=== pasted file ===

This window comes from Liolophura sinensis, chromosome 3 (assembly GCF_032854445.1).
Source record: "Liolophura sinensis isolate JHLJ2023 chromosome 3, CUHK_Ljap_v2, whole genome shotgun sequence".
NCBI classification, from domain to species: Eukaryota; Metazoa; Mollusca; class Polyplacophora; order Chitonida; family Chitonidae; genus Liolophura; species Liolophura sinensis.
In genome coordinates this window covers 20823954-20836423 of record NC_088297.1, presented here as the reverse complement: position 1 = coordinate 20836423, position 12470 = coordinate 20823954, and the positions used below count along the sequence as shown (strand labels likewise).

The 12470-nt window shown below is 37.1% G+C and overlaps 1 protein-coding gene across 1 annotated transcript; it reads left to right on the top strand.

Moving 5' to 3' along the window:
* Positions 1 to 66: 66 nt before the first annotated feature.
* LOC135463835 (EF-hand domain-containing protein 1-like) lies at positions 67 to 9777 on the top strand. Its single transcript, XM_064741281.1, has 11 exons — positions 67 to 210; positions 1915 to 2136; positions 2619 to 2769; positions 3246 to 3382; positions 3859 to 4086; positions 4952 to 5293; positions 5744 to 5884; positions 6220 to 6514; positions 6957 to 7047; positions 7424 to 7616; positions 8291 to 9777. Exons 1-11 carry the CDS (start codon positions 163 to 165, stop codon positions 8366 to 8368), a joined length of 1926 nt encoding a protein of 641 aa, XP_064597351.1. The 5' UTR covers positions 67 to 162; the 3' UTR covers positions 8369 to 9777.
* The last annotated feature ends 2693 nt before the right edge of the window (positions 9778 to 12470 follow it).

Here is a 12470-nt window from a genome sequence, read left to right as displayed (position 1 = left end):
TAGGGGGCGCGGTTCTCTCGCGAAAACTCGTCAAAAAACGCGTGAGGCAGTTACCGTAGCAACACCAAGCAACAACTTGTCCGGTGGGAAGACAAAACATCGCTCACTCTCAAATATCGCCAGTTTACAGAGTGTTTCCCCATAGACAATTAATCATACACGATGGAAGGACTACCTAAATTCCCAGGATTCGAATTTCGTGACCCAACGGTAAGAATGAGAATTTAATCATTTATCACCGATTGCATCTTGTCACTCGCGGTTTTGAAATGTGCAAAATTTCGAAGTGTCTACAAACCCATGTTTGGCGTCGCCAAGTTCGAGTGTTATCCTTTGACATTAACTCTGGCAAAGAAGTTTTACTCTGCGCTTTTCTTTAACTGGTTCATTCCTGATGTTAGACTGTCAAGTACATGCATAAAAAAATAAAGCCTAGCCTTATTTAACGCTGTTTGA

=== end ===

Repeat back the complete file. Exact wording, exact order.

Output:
This window comes from Liolophura sinensis, chromosome 3 (assembly GCF_032854445.1).
Source record: "Liolophura sinensis isolate JHLJ2023 chromosome 3, CUHK_Ljap_v2, whole genome shotgun sequence".
NCBI classification, from domain to species: Eukaryota; Metazoa; Mollusca; class Polyplacophora; order Chitonida; family Chitonidae; genus Liolophura; species Liolophura sinensis.
In genome coordinates this window covers 20823954-20836423 of record NC_088297.1, presented here as the reverse complement: position 1 = coordinate 20836423, position 12470 = coordinate 20823954, and the positions used below count along the sequence as shown (strand labels likewise).

The 12470-nt window shown below is 37.1% G+C and overlaps 1 protein-coding gene across 1 annotated transcript; it reads left to right on the top strand.

Moving 5' to 3' along the window:
* Positions 1 to 66: 66 nt before the first annotated feature.
* LOC135463835 (EF-hand domain-containing protein 1-like) lies at positions 67 to 9777 on the top strand. Its single transcript, XM_064741281.1, has 11 exons — positions 67 to 210; positions 1915 to 2136; positions 2619 to 2769; positions 3246 to 3382; positions 3859 to 4086; positions 4952 to 5293; positions 5744 to 5884; positions 6220 to 6514; positions 6957 to 7047; positions 7424 to 7616; positions 8291 to 9777. Exons 1-11 carry the CDS (start codon positions 163 to 165, stop codon positions 8366 to 8368), a joined length of 1926 nt encoding a protein of 641 aa, XP_064597351.1. The 5' UTR covers positions 67 to 162; the 3' UTR covers positions 8369 to 9777.
* The last annotated feature ends 2693 nt before the right edge of the window (positions 9778 to 12470 follow it).

Here is a 12470-nt window from a genome sequence, read left to right as displayed (position 1 = left end):
TAGGGGGCGCGGTTCTCTCGCGAAAACTCGTCAAAAAACGCGTGAGGCAGTTACCGTAGCAACACCAAGCAACAACTTGTCCGGTGGGAAGACAAAACATCGCTCACTCTCAAATATCGCCAGTTTACAGAGTGTTTCCCCATAGACAATTAATCATACACGATGGAAGGACTACCTAAATTCCCAGGATTCGAATTTCGTGACCCAACGGTAAGAATGAGAATTTAATCATTTATCACCGATTGCATCTTGTCACTCGCGGTTTTGAAATGTGCAAAATTTCGAAGTGTCTACAAACCCATGTTTGGCGTCGCCAAGTTCGAGTGTTATCCTTTGACATTAACTCTGGCAAAGAAGTTTTACTCTGCGCTTTTCTTTAACTGGTTCATTCCTGATGTTAGACTGTCAAGTACATGCATAAAAAAATAAAGCCTAGCCTTATTTAACGCTGTTTGA